Photo: Islamic State, source: CBC
Jayakartapos, In one of the most brutal and lethal attacks in recent memory, the Islamic State in Greater Sahara (ISGS) raided a military barracks in Inates, Niger last week, killing more than 70 soldiers.
Many others were injured or remain missing. This was not only a devastating attack for Niger, but also represented a major warning for two of Niger’s neighbors also combatting ISGS—Burkina Faso and Mali. In the attack in Inates, ISGS deployed at least two vehicle-borne suicide bombers and fired dozens of mortar shells toward the military base. Dozens of fighters on motorcycles then stormed the base and massacred soldiers. ISGS immediately claimed responsibility for the attack, albeit in the name of Nigeria-based Islamic State in West Africa Province (ISWAP, aka ‘Boko Haram’), which has subsumed ISGS in the Islamic State’s organizational structure. ISGS also released a video several days after the attack of its fighters summarily executing three captured soldiers.
What makes this latest attack particularly disconcerting is that on July 2, ISGS also attacked this same base using similar tactics. That previous attack was also deadly, with 20 Nigerien soldiers killed—around 100 Nigerien soldiers have been killed in the last six months in Inates alone.
The Inates attack is just one in a steady progression of terrorist incidents. In November, ISGS attacked another military base in Indelimane, Mali and killed more than 50 soldiers. ISGS released a video of that attack showing fighters convening before the attack and then riding on motorcycles toward the base, where they massacred the soldiers. Astute observers noted the Nigerian army camouflage worn by one of the fighters in the video, suggesting ISWAP’s claims of ISGS attacks are not the only form of cooperation between the groups—it appears that personnel and equipment are also being transferred. This could be occurring as a result of ISWAP’s shifting cells from northeastern Nigeria to northwestern Nigeria, which borders Niger and is only around 300 hundred miles from the Malian border. Inates and Indelimane are also in strategic locations, both straddling the borders of Mali and Niger. It is certain that ISGS fighters regularly cross these borders both before and after carrying out attacks and venture into Burkina Faso, where ISGS attacks have also escalated in 2019. ISGS has even entered Beninese territory one time in 2019 when it kidnapped two foreign tourists and killed their tour guide, although a special forces operation later led to the two tourists’ rescue.
As a regional security guarantor, France would normally be expected to react to these ISGS attacks by further strengthening security collaboration with Mali and Niger. However, French military morale may be lower now than in previous years. In November, two French Air Force helicopters collided in the air in Mali, leading to the deaths of 13 soldiers. This was the largest loss of French military lives in four decades. In what some regional observers viewed as an excessively haughty display, French President Macron subsequently ‘summoned’ West African heads of state to France for mid-December meetings where Macron is expected to raise the issue of ‘anti-French sentiment’ and threaten—but likely not follow through with—removing French forces from the region.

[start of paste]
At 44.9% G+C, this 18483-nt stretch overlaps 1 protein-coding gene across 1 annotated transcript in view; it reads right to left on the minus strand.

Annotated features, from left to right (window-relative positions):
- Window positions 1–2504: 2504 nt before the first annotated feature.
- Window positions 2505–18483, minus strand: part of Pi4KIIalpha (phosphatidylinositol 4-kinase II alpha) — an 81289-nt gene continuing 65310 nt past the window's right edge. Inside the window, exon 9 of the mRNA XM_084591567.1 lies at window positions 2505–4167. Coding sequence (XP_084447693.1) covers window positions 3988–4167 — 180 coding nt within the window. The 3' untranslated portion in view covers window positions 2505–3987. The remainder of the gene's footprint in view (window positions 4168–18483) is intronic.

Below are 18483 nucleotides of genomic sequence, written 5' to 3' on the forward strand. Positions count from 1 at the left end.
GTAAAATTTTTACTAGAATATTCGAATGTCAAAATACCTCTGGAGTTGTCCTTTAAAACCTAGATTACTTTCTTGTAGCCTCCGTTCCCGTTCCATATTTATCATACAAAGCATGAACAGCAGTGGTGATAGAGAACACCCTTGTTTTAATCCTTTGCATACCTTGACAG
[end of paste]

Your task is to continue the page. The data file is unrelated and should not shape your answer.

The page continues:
The al-Qaeda-loyal group known as Jama’at Nasr al-Islam wal Muslimin (JNIM), or Group for the Supporters of Islam and Muslims, is also active throughout the Sahel. While JNIM has been a more consistent threat than ISGS, for the first time ISGS is now eclipsing JNIM in media attention as a result of its major attacks like those in Indelimane and Inates. It would not be surprising if JNIM seeks to outbid ISGS by conducting its own spectacular attacks in Niger, Mali, or Burkina Faso.
Such attacks could occur against international targets or military bases or even in Benin, Togo, or Ghana. JNIM’s brigade operating in Burkina Faso is already operating near the borders of those three countries.
Crossing the Burkina Faso border to launch an attack would allow JNIM to also take credit for expanding into yet another new country in West Africa.
Considering current trends, it is only a matter of time before JNIM or ISGS, or perhaps both, expand their presence into those littoral West African countries. Until then, both groups will continue to target military bases along the borders between Niger, Mali, and Burkina Faso. Consequently, any semblance of state presence in certain border areas is diminishing, which contributes directly to paving the way for the jihadists’ realizing their longer term of objective of controlling territory without interference from the state (TSC).